If you’re hoping to lower your debt with a balance transfer, that no-interest credit card offer you got in the mail may seem like a good omen. However, you shouldn’t apply for the first offer you receive without shopping around. No matter how desperate you are, or how good the deals seems, ask yourself a few questions before applying for any 0 APR credit cards:
- What’s the balance transfer fee? Balance transfers aren’t free. Cards typically charge a fee of around 3% on any balances you transfer from an old card to a new one. You’re unlikely to avoid a balance transfer fee, so don’t consider one a deal breaker – but if it’s unusually high, look for a different card.
- How long is the promotional period? Balance transfer cards offer promotional periods – often between six and 18 months – during which transferred balances won’t accrue interest. Knowing the length of your promotional period is key to figuring out if you can pay off your balance before it ends. If you can’t make enough room in your budget to eliminate the debt within the time frame, keep researching offers or find a different debt payment method.
- What’s the interest rate? After your 0 APR credit card’s introductory period expires, you’ll be subject to interest. If you’ve successfully paid your debt, this won’t be a problem. But if you do have a remaining balance, you could be on the hook for a much higher interest rate than you currently pay. Make sure you know what it is – and don’t miss a payment, or you could see your rate rise sooner.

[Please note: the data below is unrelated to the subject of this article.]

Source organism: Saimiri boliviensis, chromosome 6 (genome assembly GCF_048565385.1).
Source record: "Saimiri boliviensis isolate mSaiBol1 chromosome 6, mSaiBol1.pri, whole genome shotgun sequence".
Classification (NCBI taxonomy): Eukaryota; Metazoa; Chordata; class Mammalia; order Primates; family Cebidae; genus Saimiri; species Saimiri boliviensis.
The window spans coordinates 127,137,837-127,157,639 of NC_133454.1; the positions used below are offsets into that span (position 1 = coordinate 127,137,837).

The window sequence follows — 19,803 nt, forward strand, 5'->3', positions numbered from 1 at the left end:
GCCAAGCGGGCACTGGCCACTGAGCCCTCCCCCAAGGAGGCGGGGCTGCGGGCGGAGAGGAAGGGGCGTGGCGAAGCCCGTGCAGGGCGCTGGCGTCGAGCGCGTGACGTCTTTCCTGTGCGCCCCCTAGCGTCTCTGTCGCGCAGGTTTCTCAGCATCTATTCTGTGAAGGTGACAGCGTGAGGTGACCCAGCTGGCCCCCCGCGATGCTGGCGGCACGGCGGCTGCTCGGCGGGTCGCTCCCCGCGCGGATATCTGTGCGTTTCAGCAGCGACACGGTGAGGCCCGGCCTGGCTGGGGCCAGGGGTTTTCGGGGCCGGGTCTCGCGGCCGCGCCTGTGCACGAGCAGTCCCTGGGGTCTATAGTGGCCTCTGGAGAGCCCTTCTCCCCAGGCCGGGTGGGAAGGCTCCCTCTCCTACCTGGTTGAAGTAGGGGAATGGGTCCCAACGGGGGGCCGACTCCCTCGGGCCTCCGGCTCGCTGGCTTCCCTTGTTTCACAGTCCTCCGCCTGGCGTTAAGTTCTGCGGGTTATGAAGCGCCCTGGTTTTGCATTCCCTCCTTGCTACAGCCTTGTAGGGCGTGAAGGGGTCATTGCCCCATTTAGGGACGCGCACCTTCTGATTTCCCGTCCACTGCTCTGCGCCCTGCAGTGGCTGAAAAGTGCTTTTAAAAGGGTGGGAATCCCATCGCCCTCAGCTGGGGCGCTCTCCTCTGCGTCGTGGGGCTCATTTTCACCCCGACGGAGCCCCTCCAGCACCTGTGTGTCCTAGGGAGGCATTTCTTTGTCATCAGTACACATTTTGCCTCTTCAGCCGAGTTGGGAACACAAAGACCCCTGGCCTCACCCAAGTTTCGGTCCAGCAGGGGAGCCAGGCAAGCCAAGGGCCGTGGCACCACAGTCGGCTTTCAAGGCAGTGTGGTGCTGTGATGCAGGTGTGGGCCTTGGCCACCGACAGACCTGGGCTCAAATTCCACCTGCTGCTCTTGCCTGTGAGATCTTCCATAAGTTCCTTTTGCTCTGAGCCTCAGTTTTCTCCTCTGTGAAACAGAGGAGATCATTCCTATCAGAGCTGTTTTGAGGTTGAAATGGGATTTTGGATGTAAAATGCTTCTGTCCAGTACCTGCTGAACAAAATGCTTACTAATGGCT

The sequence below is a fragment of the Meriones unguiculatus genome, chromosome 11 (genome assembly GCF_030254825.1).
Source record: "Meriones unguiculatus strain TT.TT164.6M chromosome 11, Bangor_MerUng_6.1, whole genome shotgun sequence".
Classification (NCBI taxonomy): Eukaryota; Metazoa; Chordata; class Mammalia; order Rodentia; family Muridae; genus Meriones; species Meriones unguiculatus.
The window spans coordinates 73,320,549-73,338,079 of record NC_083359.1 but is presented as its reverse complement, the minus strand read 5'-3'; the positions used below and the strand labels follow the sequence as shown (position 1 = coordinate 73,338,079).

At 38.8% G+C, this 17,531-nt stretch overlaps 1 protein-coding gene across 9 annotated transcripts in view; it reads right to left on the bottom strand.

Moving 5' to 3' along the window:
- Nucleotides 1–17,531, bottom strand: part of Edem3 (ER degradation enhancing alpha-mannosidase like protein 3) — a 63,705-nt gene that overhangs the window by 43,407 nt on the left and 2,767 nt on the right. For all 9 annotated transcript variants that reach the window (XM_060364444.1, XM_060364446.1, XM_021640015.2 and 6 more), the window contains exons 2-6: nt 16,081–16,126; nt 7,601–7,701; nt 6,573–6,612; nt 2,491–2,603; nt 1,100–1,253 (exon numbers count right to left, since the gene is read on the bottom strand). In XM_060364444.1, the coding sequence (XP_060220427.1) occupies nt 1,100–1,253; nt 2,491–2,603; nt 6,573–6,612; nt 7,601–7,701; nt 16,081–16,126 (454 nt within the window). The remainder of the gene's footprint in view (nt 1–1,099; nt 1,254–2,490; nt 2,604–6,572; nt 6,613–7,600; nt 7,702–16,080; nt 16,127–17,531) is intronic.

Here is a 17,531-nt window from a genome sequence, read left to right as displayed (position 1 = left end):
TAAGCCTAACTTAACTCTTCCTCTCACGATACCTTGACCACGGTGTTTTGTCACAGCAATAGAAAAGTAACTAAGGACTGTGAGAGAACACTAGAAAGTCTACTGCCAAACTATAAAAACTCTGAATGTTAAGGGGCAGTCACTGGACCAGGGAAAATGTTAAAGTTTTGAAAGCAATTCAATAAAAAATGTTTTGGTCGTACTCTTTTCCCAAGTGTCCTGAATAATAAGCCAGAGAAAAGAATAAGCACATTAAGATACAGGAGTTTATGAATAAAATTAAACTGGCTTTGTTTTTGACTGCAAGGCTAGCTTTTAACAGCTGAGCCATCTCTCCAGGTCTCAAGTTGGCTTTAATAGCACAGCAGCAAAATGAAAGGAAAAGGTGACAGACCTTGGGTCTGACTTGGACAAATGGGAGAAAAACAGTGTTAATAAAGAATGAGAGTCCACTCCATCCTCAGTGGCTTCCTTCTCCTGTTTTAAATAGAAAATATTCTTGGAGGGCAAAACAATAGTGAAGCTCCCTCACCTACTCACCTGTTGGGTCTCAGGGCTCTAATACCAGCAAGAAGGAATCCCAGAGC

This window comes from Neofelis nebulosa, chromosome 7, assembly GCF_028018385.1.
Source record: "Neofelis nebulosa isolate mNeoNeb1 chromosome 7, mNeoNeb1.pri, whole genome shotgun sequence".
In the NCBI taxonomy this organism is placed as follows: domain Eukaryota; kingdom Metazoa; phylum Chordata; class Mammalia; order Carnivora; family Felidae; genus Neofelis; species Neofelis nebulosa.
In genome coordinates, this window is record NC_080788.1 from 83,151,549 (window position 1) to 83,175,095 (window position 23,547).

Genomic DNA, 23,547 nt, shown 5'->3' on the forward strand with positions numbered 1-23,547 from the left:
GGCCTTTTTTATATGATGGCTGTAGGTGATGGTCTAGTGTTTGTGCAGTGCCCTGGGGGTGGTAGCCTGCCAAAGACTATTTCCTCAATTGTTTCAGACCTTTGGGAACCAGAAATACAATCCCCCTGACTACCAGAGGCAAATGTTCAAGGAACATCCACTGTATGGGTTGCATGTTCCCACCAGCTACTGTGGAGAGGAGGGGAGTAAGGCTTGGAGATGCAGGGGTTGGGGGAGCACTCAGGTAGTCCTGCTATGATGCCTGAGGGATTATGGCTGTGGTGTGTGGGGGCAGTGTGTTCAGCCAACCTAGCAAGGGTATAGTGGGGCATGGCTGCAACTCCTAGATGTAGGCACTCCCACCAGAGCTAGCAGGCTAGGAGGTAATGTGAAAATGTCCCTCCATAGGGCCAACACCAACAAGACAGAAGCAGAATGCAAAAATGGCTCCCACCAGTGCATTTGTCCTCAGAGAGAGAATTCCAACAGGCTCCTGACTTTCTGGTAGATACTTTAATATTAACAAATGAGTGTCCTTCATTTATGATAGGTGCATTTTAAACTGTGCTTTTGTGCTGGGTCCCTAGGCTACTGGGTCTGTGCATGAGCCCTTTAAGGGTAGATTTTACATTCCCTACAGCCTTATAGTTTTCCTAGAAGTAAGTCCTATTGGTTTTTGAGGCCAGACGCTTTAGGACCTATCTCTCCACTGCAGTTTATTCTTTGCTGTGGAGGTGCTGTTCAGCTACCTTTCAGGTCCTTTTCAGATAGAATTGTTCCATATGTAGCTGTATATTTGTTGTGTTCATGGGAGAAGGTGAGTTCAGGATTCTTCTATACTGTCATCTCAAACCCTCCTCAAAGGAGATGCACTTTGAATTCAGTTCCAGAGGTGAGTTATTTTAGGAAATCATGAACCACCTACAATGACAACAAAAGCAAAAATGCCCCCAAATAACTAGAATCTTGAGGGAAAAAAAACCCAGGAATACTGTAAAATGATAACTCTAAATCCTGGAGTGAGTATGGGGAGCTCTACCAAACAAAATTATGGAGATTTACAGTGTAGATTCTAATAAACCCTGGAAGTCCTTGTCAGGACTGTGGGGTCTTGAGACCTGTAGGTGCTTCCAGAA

- What’s the credit limit? Paying off debt – through a balance transfer or another method – improves your credit score. But moving debt around can also hurt your score in the short-term. To minimize any immediate pain, transfer debt to a card whose limit is at least as high as your old one. In other words, don’t transfer a balance from a card with a $10,000 credit limit to one with a $5,000 credit limit.
The bottom line
Zero-interest credit cards can be a great tool for paying down debt, as long as you pick the right one and as long as you have a realistic plan to attack your balance before you’re charged interest. If not, applying for a new credit card is more trouble than it’s worth. Consider a meeting with a licensed credit counselor to look at other ways to tackle your debt.
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